But my story gets better. I moved to yet another country where the love that is so natural to me is criminalised. I however was lucky to find a group where we organised pride under the guise of “beach days”. Oh I loved it! I have memories of singing to the beautiful blue skies with other women that loved women to “marry that girl, marry her anyway”. The song was ‘Rude’ by Magic. 

When I moved yet again, I got into my first ever relationship with a woman. She is a gorgeous artist, a black woman, one who carved entire worlds in my heart like she did on the canvas with her paint brush, one who carved desire with her finger tips on my body, sent me flowers just because, and her primary love language was physical touch. 

It broke down my barriers of hating my attraction to women, my body, my own sexual desire, and also addressed my shame. She always introduced me as her partner; I met her family and her co-workers. She loved me. This also completed my healing. I remain friends with this woman till date. I should mention I met her in church too! 

I should also mention that somewhere in this story, I did get married to a cis man. A gorgeous black man over 6ft, kind, respectful and amazing. I liked him, so I said “I do”. Oh, how badly I wanted things to work out. But my heart didn’t skip like it did when I looked at my female lover, I didn’t desire to write him poetry at 12am, I didn’t desire to feel his hands all over my body. With him, my body didn’t quiver, give out those deep breaths of desire. My body didn’t gasp when I saw him like it did when I let myself imagine a woman on top of me, holding me. Still, I remain friends with this man till this date.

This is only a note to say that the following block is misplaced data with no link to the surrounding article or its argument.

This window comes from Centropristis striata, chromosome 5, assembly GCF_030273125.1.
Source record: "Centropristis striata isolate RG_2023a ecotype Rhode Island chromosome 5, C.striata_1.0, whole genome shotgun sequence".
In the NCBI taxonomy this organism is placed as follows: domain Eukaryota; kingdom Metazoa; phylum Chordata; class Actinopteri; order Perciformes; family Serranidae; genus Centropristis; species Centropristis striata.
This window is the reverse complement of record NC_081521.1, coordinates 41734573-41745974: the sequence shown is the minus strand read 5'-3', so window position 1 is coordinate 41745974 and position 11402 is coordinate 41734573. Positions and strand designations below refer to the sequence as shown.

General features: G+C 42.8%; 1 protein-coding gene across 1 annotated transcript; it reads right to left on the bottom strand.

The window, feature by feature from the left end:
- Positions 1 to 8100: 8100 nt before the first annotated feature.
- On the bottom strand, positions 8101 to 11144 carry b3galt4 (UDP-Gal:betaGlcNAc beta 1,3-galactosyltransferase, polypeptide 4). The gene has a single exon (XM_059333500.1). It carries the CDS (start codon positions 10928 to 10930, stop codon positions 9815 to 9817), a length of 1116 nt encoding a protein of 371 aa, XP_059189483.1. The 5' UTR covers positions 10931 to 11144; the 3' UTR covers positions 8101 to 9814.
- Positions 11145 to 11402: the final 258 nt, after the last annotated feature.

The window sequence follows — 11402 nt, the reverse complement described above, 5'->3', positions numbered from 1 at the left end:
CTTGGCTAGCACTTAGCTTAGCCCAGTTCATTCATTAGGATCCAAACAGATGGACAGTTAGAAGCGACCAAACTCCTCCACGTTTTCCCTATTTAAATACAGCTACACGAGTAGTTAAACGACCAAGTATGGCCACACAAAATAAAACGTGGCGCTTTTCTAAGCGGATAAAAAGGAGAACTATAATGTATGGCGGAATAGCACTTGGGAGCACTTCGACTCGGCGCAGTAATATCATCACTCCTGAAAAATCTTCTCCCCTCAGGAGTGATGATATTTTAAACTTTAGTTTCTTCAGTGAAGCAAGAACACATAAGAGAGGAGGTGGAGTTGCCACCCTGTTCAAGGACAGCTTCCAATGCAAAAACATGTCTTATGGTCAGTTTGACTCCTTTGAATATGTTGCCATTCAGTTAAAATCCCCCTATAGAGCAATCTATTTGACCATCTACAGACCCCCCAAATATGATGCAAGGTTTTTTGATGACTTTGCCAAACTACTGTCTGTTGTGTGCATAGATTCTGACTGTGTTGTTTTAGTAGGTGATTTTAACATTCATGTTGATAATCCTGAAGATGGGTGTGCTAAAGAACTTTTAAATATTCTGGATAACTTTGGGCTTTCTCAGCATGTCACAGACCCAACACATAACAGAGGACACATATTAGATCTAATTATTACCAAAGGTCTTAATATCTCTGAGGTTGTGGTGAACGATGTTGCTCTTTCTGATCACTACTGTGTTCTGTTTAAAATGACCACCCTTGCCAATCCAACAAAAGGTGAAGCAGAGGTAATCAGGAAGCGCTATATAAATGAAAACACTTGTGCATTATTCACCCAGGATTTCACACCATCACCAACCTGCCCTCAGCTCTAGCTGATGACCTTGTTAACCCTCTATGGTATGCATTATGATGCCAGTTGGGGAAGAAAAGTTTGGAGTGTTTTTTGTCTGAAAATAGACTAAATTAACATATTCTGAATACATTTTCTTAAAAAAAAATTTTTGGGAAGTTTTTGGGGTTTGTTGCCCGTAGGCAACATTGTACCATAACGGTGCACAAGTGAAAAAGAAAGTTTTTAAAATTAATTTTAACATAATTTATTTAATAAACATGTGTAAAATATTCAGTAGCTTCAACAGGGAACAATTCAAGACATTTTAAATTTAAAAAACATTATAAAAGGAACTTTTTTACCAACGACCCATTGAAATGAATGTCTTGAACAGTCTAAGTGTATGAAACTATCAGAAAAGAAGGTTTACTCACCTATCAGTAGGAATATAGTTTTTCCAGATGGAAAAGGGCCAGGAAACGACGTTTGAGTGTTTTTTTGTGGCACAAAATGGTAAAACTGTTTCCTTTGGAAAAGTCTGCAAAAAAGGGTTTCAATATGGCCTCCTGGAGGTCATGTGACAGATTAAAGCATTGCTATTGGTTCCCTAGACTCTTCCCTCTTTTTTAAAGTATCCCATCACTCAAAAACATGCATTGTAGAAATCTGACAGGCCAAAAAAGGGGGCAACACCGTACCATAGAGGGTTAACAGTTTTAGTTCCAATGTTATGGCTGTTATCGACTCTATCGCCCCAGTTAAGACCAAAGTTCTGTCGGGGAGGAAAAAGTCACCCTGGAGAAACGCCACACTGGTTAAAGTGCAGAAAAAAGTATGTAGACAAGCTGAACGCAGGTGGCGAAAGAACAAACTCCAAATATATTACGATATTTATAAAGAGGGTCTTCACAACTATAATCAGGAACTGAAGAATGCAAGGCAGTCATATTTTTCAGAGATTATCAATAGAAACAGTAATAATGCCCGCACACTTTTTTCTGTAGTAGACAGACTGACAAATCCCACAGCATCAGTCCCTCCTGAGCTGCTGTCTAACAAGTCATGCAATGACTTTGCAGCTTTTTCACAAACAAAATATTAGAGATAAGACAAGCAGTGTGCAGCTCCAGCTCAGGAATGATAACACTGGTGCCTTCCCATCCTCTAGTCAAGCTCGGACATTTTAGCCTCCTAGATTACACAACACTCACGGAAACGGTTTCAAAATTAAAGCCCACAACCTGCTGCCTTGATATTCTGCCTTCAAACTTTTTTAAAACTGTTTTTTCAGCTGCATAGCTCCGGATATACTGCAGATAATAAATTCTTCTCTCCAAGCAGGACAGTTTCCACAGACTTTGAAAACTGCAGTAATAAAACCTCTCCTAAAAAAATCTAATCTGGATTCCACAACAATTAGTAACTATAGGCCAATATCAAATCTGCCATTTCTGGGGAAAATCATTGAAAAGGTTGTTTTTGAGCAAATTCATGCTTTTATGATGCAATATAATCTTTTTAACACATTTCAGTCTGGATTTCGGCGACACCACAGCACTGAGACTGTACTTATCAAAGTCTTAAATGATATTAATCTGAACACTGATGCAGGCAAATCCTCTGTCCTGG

Someday in the future, I hope to come home to a beautiful black woman I am so in love with, and who is heads over heels for me. Maybe my “God, when?” will be answered. I believe in love, I believe in story telling, I believe in freedom. I tell this story so other queers, especially other queer Nigerians reading this can see that they are not alone. 

I think one of the most beautiful things in this life is love in all forms (romantic and non-romantic). It makes life worth living. I have held women’s hands across 4 continents now, looked into their eyes (in the casually playful flirtatious way) and I have loved them. And I will keep loving, till my last breath. Happy Pride 2020 lovelies!

To find out how you can share your story with the Quietly Queer Collective, please send an email to forcolourfulgirls(at)gmail(dot)com

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4 thoughts on “Love is beautiful in all its forms

  1. Titi says:

    This resonates with me in a way, being married to a man but my desire is to come home to the woman I love.

    • OluTimehin Adegbeye says:

      Whew. I hope your dreams come true one day, sis. It’s unjust that things are so difficult for us, but the fact that we continue to push through is a testament to how resilient we are. <3 <3

  2. Julie says:

    You are such a great writer and i feel a connection with you.
    Can i write to you sometimes?
    I really would love to know you better.

    I don’t know if i am reaching but what da heck?